Nanomedicine approach means to improve HIV treatment

The utilization of nanotechnology in medicine may fundamentally improve drug treatments for HIV patients, analysts at the University of Liverpool recommend in an investigation.

Nanotechnology is the control of issue on an atomic, molecular, and supramolecular scale, and can be applied in the medical field as nanomedicine. The study’s authors state this advancing control can possibly fundamentally improve HIV treatment.

“The fruits of our interdisciplinary research are beginning to be realized,” researcher Andrew Owen said in a press release. “Our approach has the potential to overcome challenges with current antiretroviral therapy, which include administration of high doses needed to achieve efficacious concentrations in the body, and the urgent need for better formulations for children living with HIV.”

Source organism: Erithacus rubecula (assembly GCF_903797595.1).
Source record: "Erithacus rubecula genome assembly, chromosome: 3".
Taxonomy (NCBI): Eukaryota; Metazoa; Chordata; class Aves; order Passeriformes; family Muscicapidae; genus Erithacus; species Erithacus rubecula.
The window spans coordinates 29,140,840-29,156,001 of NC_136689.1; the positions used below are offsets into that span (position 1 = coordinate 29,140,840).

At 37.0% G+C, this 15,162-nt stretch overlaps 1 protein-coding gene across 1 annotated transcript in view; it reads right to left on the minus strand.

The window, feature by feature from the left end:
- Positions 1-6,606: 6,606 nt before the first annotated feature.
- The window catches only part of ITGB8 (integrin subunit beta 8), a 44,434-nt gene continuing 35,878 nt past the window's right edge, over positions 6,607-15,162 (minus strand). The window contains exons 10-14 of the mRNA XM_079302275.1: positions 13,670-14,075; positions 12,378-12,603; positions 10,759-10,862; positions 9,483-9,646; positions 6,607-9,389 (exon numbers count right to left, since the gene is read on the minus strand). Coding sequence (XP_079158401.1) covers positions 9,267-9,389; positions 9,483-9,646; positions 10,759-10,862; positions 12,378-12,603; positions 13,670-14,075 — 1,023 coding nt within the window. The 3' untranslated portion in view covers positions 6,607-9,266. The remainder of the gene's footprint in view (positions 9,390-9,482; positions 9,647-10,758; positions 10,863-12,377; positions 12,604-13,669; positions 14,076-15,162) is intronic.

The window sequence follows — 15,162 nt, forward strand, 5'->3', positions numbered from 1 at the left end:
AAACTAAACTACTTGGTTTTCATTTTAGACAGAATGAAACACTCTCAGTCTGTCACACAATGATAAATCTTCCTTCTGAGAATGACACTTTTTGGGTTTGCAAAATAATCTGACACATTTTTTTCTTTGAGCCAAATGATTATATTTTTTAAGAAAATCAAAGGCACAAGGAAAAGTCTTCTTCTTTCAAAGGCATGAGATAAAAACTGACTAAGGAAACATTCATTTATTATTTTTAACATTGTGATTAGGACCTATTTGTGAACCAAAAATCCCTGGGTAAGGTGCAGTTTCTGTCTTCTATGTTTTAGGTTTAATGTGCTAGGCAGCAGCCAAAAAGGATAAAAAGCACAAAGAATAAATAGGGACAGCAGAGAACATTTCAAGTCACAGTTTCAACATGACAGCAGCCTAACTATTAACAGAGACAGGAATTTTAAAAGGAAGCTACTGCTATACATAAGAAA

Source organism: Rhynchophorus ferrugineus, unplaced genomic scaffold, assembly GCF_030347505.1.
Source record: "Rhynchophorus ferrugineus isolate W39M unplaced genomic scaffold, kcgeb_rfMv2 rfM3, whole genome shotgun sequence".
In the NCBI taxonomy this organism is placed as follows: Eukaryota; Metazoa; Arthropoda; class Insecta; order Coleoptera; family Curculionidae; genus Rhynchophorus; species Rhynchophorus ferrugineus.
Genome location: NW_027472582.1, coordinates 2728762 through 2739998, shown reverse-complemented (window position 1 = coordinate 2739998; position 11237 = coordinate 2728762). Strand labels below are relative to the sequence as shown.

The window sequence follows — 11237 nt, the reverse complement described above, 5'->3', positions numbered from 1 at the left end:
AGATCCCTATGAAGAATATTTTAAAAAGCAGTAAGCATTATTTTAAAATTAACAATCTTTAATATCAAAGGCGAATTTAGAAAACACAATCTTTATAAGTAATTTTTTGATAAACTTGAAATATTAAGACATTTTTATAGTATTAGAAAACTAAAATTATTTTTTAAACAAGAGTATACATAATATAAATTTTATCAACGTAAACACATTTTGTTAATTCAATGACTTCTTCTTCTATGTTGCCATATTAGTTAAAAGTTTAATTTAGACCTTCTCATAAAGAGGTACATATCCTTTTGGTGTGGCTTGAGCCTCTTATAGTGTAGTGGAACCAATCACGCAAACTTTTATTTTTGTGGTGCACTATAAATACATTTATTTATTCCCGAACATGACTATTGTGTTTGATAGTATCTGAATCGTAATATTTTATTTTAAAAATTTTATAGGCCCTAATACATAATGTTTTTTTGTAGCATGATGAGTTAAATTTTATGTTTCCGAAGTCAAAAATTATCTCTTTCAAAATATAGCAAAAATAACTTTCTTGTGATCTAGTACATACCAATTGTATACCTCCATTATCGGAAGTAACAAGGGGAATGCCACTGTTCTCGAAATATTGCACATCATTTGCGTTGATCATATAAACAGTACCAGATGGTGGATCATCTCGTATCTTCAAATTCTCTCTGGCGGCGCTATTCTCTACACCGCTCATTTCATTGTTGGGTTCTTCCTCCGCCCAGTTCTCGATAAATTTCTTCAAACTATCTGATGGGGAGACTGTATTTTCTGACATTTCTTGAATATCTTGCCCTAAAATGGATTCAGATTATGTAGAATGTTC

During the study, specialists concentrated on the advancement of new oral therapies including the Solid Drug Nanoparticle technology. The methodology is intended to improve drug absorption into the body, lessening the dose and the expense of the operation. They were likewise ready to build up a novel water dispersible nanotherapy, which would evacuate the utilization of alcohol in pediatric medicine. The discoveries were published in the journal Nature Communications.

“The wide applicability of our strategy has implications for multiple therapy development programs and we are actively engaged in the creation of nanomedicine options to impact a range of clinical needs,” professor Steve Rannard added.

Specialists found that HIV patient groups have a strong ability to change to nanomedicine if advantages can be appeared.